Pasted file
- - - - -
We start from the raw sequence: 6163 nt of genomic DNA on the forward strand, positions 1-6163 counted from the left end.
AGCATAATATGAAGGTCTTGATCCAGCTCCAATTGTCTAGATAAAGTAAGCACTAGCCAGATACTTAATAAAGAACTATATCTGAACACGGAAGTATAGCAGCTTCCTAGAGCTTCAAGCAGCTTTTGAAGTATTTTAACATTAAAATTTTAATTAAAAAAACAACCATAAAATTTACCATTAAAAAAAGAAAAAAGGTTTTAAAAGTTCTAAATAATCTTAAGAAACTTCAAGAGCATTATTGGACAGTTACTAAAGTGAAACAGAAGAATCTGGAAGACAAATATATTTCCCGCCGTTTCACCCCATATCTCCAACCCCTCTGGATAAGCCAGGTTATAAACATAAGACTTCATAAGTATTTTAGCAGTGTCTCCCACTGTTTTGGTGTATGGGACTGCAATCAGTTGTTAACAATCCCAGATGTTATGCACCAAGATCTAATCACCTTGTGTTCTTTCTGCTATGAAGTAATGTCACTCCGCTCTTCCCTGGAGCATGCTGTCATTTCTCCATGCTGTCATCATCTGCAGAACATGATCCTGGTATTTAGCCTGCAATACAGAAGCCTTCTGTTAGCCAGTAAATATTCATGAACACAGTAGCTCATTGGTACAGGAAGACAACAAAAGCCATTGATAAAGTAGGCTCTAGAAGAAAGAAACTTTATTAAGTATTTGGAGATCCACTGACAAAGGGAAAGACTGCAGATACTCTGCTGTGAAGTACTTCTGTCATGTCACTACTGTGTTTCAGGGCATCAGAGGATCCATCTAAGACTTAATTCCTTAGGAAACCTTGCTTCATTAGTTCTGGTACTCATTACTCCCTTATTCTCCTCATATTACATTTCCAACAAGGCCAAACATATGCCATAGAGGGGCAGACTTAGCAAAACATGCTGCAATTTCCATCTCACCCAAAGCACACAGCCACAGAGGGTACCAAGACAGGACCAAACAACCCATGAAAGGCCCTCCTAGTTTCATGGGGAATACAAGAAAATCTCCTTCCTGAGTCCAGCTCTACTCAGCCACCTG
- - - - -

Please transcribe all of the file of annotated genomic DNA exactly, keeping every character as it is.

We start from the raw sequence: 6163 nt of genomic DNA on the forward strand, positions 1-6163 counted from the left end.
AGCATAATATGAAGGTCTTGATCCAGCTCCAATTGTCTAGATAAAGTAAGCACTAGCCAGATACTTAATAAAGAACTATATCTGAACACGGAAGTATAGCAGCTTCCTAGAGCTTCAAGCAGCTTTTGAAGTATTTTAACATTAAAATTTTAATTAAAAAAACAACCATAAAATTTACCATTAAAAAAAGAAAAAAGGTTTTAAAAGTTCTAAATAATCTTAAGAAACTTCAAGAGCATTATTGGACAGTTACTAAAGTGAAACAGAAGAATCTGGAAGACAAATATATTTCCCGCCGTTTCACCCCATATCTCCAACCCCTCTGGATAAGCCAGGTTATAAACATAAGACTTCATAAGTATTTTAGCAGTGTCTCCCACTGTTTTGGTGTATGGGACTGCAATCAGTTGTTAACAATCCCAGATGTTATGCACCAAGATCTAATCACCTTGTGTTCTTTCTGCTATGAAGTAATGTCACTCCGCTCTTCCCTGGAGCATGCTGTCATTTCTCCATGCTGTCATCATCTGCAGAACATGATCCTGGTATTTAGCCTGCAATACAGAAGCCTTCTGTTAGCCAGTAAATATTCATGAACACAGTAGCTCATTGGTACAGGAAGACAACAAAAGCCATTGATAAAGTAGGCTCTAGAAGAAAGAAACTTTATTAAGTATTTGGAGATCCACTGACAAAGGGAAAGACTGCAGATACTCTGCTGTGAAGTACTTCTGTCATGTCACTACTGTGTTTCAGGGCATCAGAGGATCCATCTAAGACTTAATTCCTTAGGAAACCTTGCTTCATTAGTTCTGGTACTCATTACTCCCTTATTCTCCTCATATTACATTTCCAACAAGGCCAAACATATGCCATAGAGGGGCAGACTTAGCAAAACATGCTGCAATTTCCATCTCACCCAAAGCACACAGCCACAGAGGGTACCAAGACAGGACCAAACAACCCATGAAAGGCCCTCCTAGTTTCATGGGGAATACAAGAAAATCTCCTTCCTGAGTCCAGCTCTACTCAGCCACCTG